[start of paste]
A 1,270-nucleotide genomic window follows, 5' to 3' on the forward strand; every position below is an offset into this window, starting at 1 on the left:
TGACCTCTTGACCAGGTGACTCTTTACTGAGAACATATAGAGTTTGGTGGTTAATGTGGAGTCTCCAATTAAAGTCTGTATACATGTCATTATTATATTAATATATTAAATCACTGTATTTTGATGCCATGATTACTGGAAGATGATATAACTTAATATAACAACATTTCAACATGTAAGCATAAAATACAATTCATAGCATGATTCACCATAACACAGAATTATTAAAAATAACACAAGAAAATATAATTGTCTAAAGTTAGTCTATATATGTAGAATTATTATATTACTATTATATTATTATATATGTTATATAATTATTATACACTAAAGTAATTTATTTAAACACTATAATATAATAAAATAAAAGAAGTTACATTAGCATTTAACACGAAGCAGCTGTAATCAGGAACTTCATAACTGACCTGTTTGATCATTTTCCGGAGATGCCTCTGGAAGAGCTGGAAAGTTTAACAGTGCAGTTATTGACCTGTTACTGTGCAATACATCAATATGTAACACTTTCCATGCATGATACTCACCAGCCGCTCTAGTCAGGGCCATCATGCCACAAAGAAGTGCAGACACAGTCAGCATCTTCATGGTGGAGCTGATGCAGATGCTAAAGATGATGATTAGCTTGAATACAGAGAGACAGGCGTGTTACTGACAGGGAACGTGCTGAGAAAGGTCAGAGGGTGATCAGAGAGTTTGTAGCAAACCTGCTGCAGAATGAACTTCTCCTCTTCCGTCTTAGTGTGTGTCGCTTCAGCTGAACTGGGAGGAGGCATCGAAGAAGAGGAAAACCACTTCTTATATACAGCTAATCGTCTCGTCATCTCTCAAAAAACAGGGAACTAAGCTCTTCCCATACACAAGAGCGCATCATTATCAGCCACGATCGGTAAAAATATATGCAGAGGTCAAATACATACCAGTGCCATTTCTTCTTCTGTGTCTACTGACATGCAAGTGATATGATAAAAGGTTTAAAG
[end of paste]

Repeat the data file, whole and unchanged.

A 1,270-nucleotide genomic window follows, 5' to 3' on the forward strand; every position below is an offset into this window, starting at 1 on the left:
TGACCTCTTGACCAGGTGACTCTTTACTGAGAACATATAGAGTTTGGTGGTTAATGTGGAGTCTCCAATTAAAGTCTGTATACATGTCATTATTATATTAATATATTAAATCACTGTATTTTGATGCCATGATTACTGGAAGATGATATAACTTAATATAACAACATTTCAACATGTAAGCATAAAATACAATTCATAGCATGATTCACCATAACACAGAATTATTAAAAATAACACAAGAAAATATAATTGTCTAAAGTTAGTCTATATATGTAGAATTATTATATTACTATTATATTATTATATATGTTATATAATTATTATACACTAAAGTAATTTATTTAAACACTATAATATAATAAAATAAAAGAAGTTACATTAGCATTTAACACGAAGCAGCTGTAATCAGGAACTTCATAACTGACCTGTTTGATCATTTTCCGGAGATGCCTCTGGAAGAGCTGGAAAGTTTAACAGTGCAGTTATTGACCTGTTACTGTGCAATACATCAATATGTAACACTTTCCATGCATGATACTCACCAGCCGCTCTAGTCAGGGCCATCATGCCACAAAGAAGTGCAGACACAGTCAGCATCTTCATGGTGGAGCTGATGCAGATGCTAAAGATGATGATTAGCTTGAATACAGAGAGACAGGCGTGTTACTGACAGGGAACGTGCTGAGAAAGGTCAGAGGGTGATCAGAGAGTTTGTAGCAAACCTGCTGCAGAATGAACTTCTCCTCTTCCGTCTTAGTGTGTGTCGCTTCAGCTGAACTGGGAGGAGGCATCGAAGAAGAGGAAAACCACTTCTTATATACAGCTAATCGTCTCGTCATCTCTCAAAAAACAGGGAACTAAGCTCTTCCCATACACAAGAGCGCATCATTATCAGCCACGATCGGTAAAAATATATGCAGAGGTCAAATACATACCAGTGCCATTTCTTCTTCTGTGTCTACTGACATGCAAGTGATATGATAAAAGGTTTAAAG